William Strickland, the architect of the Mechanics’ Bank Building, was one of the leading architects in Philadelphia from 1816 until 1837 and designed so many of its major landmarks that he came to be known as simply the “City Architect.” A toast at the banquet celebrating the completion of one of his buildings praised “the architect of the Merchants’ Exchange [who] will realize the boast of the ancient emperor. He found us living in a city of brick and he will leave us in a city of marble.”
Strickland was born in New Jersey in 1788. Two years later, his father, moved to Philadelphia to become the master carpenter for the Bank of Pennsylvania. Then when William was 15, his father arranged an apprenticeship for him with its designer, Benjamin Latrobe, who is generally considered America’s first professional architect. The older architect respected Strickland’s talent and liked him personally but thought him somewhat irresponsible (he accused his mother of having spoiled him) and after two years, Strickland either quit or was fired. He spent the next two years working variously as a surveyor, engraver, and theater scenery painter. In 1808, he won a competition to design a new Masonic Hall for Philadelphia, his first independent project. Over the next ten years, he continued to make his living primarily from engravings and surveying, completing only a few, mostly minor, buildings. In 1812, he married Rachel McCollough Trenchard, whose cousin, William Wood Thackra, would later become a director of the Mechanics’ Bank and, when war broke out, put his engineering skills to work building many fortifications around the city building up both the city’s defenses and his name.
The Second Bank of the United States marked a turning point in Strickland’s career. Its president, Nicholas Biddle, interested in ancient history, had traveled to Greece and wanted a Greek style building. Strickland had never built in this style before but in 1818 his proposal was chosen over those of more experienced architects including his former mentor Latrobe. In part this was due to the design itself, which combined an exterior based on the Parthenon with an elaborate interior centered around a vaulted banking hall, but the good impression he had made on many leading citizens during the war of 1812 was also a convincing factor to boost the inexperienced architect’s prospects of securing the project. During the six years Strickland worked on the bank, he made connections that would last for decades - including the marble mason John Struthers (who built the Mechanics’ Bank) and the bricklayer Daniel Groves (who was one of its directors).
During the next nineteen years, Strickland built most of his important Philadelphia buildings, nearly all in the Greek Revival style. Only a few – the Mechanics’ Bank, the Second Bank of the United States, the Philadelphia Naval Home, the Church of St. Luke and the Epiphany, and the Merchants Exchange – still exist, but he also designed the first purpose-built buildings for the US Mint and Unversity of Pennsylvania; the Blockley Almshouse, Christ Church Hospital, and additions to the Pennsylvania Institute for the Deaf and Dumb; two theaters and the Musical Fund Hall, several churches, and the Philadelphia Bank. The Gothic St. Stephen’s Church and colonial-style steeples for Independence Hall and St. Peter’s Church are still standing, but an unusual Egyptian-style synagogue has long since disappeared.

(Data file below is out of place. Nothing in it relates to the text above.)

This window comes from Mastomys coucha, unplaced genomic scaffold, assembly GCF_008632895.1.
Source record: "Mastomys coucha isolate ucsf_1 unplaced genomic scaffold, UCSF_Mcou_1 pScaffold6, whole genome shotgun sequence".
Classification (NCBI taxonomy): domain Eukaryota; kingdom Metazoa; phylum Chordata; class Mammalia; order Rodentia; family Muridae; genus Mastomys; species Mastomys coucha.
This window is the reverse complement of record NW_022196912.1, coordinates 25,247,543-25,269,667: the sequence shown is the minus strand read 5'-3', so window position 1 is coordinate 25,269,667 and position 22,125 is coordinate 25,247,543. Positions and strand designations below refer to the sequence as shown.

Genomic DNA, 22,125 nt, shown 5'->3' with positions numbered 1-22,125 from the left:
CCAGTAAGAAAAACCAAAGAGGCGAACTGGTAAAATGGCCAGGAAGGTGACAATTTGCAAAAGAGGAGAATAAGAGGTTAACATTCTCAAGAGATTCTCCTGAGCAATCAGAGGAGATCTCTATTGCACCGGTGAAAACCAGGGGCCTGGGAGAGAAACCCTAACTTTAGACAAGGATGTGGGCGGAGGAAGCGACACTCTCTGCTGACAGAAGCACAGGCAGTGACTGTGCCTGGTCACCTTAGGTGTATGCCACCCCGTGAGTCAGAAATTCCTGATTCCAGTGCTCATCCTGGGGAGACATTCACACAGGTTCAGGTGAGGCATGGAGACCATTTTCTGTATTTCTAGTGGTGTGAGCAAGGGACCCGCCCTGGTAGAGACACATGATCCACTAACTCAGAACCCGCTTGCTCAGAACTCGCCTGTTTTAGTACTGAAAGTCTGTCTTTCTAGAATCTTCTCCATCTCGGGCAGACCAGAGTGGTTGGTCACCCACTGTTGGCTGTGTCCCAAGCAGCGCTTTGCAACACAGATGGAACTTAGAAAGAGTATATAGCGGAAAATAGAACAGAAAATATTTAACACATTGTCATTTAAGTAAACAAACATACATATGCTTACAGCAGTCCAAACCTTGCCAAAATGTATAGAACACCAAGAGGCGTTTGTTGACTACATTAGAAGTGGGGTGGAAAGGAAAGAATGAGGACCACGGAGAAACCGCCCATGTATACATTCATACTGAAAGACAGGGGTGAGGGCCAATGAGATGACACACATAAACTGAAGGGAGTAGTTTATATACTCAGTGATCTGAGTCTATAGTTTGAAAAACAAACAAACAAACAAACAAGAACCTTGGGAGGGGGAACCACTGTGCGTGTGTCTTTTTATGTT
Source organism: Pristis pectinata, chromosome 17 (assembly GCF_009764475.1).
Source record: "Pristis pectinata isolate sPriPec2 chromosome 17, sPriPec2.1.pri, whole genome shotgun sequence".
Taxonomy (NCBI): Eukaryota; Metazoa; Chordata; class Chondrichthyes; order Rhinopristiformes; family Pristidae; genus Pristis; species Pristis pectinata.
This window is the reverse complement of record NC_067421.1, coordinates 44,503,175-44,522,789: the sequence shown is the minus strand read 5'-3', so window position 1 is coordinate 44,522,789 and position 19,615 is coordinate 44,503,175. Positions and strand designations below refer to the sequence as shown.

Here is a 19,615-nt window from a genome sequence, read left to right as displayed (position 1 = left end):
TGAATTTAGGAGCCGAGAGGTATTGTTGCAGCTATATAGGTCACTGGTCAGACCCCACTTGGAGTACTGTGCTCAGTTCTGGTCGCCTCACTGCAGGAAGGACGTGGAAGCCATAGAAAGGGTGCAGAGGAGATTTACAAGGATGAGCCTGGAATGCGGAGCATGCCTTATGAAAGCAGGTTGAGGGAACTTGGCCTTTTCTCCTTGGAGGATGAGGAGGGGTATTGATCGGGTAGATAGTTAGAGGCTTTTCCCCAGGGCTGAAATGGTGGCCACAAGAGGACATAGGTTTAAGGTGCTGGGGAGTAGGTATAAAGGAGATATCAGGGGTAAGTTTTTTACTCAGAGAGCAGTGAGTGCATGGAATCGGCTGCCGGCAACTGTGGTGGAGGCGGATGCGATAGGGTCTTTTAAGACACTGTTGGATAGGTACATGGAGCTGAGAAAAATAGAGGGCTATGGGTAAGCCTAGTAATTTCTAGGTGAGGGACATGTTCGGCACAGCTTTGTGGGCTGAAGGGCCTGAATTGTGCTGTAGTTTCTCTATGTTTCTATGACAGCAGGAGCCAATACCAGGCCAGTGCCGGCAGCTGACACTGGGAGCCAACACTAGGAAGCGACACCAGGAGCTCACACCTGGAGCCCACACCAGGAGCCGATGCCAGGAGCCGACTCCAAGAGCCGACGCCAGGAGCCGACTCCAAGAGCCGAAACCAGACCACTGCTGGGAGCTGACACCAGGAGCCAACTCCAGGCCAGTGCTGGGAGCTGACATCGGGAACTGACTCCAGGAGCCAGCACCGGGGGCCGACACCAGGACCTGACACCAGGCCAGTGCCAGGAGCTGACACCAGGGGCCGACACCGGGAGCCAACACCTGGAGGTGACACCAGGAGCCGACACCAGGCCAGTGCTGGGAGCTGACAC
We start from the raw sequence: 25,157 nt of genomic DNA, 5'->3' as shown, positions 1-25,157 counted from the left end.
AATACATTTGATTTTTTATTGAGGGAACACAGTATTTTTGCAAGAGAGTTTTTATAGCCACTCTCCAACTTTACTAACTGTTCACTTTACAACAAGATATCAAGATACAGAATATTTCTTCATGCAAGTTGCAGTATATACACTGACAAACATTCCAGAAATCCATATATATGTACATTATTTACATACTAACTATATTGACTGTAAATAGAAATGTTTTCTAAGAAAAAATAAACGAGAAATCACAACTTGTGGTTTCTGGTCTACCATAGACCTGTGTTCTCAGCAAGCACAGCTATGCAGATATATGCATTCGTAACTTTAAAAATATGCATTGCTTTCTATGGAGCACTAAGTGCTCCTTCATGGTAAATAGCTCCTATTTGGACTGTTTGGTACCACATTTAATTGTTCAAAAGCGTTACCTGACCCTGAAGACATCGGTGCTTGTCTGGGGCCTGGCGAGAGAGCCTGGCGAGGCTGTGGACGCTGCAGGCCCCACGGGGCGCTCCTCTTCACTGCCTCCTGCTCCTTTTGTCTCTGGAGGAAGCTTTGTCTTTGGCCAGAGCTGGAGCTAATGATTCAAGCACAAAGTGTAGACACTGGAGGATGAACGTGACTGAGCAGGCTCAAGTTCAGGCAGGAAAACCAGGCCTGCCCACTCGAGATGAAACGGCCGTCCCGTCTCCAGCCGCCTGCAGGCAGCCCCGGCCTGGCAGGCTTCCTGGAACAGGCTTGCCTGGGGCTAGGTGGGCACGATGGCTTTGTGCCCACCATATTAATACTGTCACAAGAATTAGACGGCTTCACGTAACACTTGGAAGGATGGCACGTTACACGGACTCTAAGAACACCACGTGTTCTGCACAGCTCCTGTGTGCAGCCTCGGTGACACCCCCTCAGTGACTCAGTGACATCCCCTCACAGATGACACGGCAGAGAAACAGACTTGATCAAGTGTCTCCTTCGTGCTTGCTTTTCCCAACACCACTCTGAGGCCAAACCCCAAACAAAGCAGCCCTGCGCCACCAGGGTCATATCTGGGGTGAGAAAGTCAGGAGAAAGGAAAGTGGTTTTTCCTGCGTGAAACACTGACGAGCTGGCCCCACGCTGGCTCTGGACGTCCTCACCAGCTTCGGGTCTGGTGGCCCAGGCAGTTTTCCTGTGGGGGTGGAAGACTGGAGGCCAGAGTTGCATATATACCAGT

While best known as an architect, Strickland never gave up his earlier career as an engineer and was always listed in city directories under both professions. While still an apprentice, he worked with Latrobe on surveying a route for the Chesapeake and Delaware canal and returned to the project several times in the future. He was one of the founders of the Franklin Institute, where he became friendly with members of the Pennsylvania Society for Internal Improvements and on whose behalf he travelled to England to study new developments in civil engineering and industry. On his return, he was appointed the supervising engineer for the Eastern Division of the Pennsylvania Main Line of Public Works (a mixed-system transportation route that combined canals and railroads) and built the Philadelphia and Columbia Railroad, the first long-distance steam railroad in the United States. A breakwater he built at the entrance to the Delaware Bay still remains in use.
Strickland’s preeminence in Philadelphia ended, as it began, with bank buildings. Just as he was finishing the Philadelphia and Mechanics’ Banks, the American economy collapsed in what is now known as the Panic of 1837. These would be his last private buildings for years and (except for two houses on the grounds of the Naval Home) his last in Philadelphia. In 1844, after a series of unsuccessful publishing and business ventures, he accepted an offer from the Tennessee Legislature to build a new state capitol, and spent the remaining decade of his life in Nashville. William Strickland died in 1854 and was interred in a tomb underneath the Capitol building.